“Are You Hurting My Baby?”
If a super-tight baby presents for therapy, mom can have a rough time during the first session. She must bridge the gap between perception and reality.
Perception: As her baby is crying, it looks to her that I am hurting her precious infant by making her cry. Questioning thoughts “Should I be here?” and “Am I doing the right thing?” may go through her mind.
Reality: As I am holding her baby, I am listening for fascial strains inside her body. I am letting the infant talk to me. I am allowing her to release whatever strain, however unpleasant for observers, that needs to come out at that moment.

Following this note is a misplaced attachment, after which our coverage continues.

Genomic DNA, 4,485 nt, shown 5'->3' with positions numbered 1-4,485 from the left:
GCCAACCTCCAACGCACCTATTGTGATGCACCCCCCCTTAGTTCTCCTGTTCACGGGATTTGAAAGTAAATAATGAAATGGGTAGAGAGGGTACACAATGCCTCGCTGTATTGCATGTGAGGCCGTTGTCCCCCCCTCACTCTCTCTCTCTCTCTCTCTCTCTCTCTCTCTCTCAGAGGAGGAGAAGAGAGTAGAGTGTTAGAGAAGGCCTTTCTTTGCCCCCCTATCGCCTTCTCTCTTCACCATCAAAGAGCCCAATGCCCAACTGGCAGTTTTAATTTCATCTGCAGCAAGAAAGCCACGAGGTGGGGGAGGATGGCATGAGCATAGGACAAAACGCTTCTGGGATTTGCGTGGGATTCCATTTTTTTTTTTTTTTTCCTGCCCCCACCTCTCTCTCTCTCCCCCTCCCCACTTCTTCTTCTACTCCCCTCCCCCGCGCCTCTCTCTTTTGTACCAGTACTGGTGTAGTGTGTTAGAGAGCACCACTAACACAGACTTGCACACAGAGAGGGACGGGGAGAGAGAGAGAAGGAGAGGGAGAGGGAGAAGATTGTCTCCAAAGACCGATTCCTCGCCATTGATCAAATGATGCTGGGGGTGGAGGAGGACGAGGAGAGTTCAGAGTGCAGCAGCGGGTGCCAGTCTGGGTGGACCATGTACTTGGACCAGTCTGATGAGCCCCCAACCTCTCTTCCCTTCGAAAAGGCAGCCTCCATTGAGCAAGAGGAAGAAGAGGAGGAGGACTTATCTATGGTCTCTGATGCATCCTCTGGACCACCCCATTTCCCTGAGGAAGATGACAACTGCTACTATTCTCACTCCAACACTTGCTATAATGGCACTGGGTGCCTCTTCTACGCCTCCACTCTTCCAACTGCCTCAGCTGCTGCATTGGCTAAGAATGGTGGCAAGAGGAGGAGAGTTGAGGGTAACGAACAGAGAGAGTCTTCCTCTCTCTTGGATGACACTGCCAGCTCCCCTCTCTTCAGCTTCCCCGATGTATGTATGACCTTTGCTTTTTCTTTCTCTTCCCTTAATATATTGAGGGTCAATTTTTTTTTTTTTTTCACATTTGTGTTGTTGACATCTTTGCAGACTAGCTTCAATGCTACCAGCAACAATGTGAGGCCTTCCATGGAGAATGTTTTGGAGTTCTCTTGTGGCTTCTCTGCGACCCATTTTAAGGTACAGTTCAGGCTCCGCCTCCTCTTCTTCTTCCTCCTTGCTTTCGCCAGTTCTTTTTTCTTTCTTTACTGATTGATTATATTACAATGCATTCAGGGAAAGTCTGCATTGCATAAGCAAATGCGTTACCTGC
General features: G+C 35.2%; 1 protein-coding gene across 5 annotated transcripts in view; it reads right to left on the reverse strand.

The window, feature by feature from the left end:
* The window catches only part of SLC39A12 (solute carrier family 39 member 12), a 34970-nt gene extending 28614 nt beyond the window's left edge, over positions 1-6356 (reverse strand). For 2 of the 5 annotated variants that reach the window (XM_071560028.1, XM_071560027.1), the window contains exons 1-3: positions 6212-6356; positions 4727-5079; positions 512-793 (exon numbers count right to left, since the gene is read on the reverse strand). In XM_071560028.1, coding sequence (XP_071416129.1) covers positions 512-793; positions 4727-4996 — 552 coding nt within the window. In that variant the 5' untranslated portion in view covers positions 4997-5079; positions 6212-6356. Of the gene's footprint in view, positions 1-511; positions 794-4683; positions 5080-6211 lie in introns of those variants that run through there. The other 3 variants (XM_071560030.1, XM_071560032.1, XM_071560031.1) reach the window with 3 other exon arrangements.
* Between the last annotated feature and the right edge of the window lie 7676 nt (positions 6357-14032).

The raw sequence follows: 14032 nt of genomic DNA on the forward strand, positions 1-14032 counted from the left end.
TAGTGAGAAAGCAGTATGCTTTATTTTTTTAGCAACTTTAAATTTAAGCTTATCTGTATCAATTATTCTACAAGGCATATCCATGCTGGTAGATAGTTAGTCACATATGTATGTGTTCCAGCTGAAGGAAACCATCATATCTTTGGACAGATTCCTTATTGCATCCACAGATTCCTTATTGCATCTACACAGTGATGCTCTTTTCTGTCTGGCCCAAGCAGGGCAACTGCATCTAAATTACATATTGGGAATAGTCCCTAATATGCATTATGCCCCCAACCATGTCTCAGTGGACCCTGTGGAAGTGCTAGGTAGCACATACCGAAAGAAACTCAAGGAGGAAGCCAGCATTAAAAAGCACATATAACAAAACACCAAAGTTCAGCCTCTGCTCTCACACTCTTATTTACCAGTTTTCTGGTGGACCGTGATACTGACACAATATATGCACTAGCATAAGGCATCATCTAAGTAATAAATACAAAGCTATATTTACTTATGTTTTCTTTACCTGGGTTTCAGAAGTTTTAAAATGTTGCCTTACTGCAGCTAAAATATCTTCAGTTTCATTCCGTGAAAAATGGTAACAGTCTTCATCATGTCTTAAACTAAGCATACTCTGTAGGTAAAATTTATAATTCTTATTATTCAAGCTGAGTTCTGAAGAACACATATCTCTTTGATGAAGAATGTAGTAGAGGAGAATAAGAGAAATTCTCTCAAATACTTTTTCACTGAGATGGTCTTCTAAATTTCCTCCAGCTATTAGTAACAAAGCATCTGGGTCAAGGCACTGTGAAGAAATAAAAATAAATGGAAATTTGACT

A principle of the Gillespie Approach states that we need to revisit and clear in space and time our traumas for authentic healing. To have a happy baby, the infant needs to work through all of the emotional and physical traumas of those forty weeks.
If mom chooses to stop the process, does that mean the infant is stuck holding onto these traumas for a lifetime? It makes sense to clean the slate now if mom agrees with that philosophy.
Some sensitive areas are the pelvic floor and lower back (constipation), diaphragm (breathing, digestion, and reflux), and neck (torticollis). The most sensitive areas can be the jaw joints (TMJs, breastfeeding).
I have seen many adults with TMJ who have had a lifetime of suffering. If they had the chance, they would have jumped at a little discomfort in infancy to have prevented their nightmare.
The world needs to see that the ultimate goal is to mitigate the soft tissue strains at birth.